Because levelling is the product of a superior abstract power or demonic force, in Kierkegaard's judgement it cannot be controlled or halted by any age, heroic individual, assemblage, or national individuality but is here to stay (TA 86-8). Living in an age of levelling can nevertheless be genuinely educative for individuals, inasmuch as the rigorous personal testing to which they are subjected in the process of levelling can serve as the point of departure or inspiration for a higher life in the religious. We can either resist levelling or succumb to it and become part of the crowd. Levelling can be halted only on an individual basis by each person entering into a relation to God, through which the single individual becomes an essential human being in the full sense of equality before God and in relation to other human beings. Kierkegaard thus urges the single individual to make 'the inspired leap of religiousness' over the blade of levelling into 'the embrace of the eternal' (89,108). Every person must make this momentous leap alone, as no one can help others; even women must make the leap by themselves, so that 'God's infinite love will not become a second-hand relationship for them' (108-9).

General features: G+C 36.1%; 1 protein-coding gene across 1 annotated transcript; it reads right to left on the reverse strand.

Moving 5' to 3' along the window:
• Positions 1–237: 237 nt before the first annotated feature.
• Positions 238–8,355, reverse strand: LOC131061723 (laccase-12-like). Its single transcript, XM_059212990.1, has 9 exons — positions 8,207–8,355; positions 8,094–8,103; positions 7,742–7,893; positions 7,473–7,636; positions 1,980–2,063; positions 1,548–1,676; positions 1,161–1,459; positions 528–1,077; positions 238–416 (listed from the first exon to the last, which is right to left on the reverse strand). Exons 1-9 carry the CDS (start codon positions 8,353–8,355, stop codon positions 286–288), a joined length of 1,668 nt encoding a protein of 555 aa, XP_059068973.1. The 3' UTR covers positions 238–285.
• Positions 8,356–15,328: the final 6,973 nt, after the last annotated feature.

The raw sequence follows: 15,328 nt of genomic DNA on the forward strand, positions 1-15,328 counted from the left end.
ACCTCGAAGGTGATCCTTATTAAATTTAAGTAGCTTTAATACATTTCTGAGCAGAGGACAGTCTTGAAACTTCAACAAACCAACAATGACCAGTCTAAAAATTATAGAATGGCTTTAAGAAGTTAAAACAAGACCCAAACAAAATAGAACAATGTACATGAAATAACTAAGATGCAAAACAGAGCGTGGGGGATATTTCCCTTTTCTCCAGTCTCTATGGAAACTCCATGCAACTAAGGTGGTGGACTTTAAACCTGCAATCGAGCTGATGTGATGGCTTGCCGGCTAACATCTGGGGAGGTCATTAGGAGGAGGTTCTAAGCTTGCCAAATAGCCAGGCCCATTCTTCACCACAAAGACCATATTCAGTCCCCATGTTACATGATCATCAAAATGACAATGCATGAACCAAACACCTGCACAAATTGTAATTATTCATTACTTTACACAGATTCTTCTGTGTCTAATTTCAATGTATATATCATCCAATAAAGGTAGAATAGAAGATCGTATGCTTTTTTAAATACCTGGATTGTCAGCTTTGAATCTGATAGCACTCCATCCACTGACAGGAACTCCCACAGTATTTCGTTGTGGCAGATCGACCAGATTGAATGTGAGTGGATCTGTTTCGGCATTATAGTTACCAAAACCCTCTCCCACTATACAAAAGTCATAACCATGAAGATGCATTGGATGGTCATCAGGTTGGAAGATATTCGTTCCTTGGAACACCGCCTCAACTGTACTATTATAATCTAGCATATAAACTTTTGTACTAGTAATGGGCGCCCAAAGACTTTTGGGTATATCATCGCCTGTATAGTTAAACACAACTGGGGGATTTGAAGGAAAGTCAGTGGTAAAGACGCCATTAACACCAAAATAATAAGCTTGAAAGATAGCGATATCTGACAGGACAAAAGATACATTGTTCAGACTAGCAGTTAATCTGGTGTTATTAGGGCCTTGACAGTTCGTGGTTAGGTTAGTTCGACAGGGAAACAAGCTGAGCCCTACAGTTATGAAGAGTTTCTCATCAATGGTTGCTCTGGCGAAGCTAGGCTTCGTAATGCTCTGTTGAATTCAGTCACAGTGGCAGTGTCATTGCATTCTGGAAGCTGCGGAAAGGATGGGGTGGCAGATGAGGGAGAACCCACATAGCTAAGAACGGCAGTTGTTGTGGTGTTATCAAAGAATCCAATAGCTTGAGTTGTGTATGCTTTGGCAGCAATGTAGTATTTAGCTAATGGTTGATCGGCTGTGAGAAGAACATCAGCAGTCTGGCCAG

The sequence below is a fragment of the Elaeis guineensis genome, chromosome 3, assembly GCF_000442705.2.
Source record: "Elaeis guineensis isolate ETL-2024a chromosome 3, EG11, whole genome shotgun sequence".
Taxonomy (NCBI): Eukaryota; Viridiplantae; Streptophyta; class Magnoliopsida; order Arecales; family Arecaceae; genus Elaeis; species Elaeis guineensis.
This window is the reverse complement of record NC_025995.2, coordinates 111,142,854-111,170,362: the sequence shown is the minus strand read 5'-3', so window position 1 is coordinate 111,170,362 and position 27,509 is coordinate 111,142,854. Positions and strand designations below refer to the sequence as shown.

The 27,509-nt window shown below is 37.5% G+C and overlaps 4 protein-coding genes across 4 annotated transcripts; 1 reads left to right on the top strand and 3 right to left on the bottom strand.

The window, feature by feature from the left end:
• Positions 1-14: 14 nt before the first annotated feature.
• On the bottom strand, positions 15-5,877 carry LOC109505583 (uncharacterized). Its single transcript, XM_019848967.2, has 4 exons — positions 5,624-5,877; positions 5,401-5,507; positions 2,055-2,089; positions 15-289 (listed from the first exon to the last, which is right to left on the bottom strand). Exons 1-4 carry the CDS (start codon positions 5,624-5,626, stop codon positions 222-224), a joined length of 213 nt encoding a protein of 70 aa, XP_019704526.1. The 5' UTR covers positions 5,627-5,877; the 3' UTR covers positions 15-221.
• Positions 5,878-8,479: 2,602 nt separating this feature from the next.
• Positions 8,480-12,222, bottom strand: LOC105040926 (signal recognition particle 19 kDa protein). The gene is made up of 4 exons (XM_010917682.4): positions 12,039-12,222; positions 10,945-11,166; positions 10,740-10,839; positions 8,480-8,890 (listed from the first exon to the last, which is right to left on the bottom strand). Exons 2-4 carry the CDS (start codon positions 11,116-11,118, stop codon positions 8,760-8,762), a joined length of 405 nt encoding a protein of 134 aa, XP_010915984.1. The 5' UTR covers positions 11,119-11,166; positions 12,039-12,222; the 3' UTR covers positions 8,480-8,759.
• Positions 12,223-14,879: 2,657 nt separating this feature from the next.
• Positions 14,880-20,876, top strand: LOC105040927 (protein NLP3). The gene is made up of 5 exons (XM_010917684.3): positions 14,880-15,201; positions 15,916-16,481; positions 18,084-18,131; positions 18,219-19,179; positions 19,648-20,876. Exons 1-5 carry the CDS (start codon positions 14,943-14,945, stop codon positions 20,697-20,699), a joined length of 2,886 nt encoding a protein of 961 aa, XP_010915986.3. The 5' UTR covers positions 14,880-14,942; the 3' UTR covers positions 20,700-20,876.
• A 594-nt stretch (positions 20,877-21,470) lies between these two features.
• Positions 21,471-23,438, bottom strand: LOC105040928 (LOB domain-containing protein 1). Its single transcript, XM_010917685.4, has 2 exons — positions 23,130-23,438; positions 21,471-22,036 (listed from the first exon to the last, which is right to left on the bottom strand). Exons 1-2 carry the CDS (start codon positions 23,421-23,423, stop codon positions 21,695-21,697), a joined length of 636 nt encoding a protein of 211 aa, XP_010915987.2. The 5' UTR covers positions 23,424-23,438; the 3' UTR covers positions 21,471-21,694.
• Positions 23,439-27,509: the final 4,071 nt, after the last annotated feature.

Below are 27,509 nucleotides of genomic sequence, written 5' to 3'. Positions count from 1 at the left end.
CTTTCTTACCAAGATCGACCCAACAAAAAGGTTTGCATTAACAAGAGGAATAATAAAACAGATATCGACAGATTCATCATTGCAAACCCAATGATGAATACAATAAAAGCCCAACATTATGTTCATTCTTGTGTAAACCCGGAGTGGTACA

Although reflection functions as a snare or mental prison that often prevents individuals from deciding and acting on their own in an age of reflection, encouraging them to do only what is prudent and safe like everyone else, Kierkegaard maintains that 'reflection itself is not the evil'; rather, it is 'stagnation in reflection' that is the culprit (96). Indeed, as he sees it, 'considerable reflectiveness is the condition for a higher meaningfulness than that of immediate passion', but an infinite enthusiasm or passion for the religious must intervene in order to persuade the reflective powers to decide and to act (96). For Kierkegaard, therefore, it is not philosophy or a higher form of reflection that is needed to counter levelling in the present age but the passion and essentiality of the religious in the single individual who is reflective enough to perceive what the prudent thing to do is but passionate enough to reject it in order to gain the highest enthusiasm and equality of the religious.
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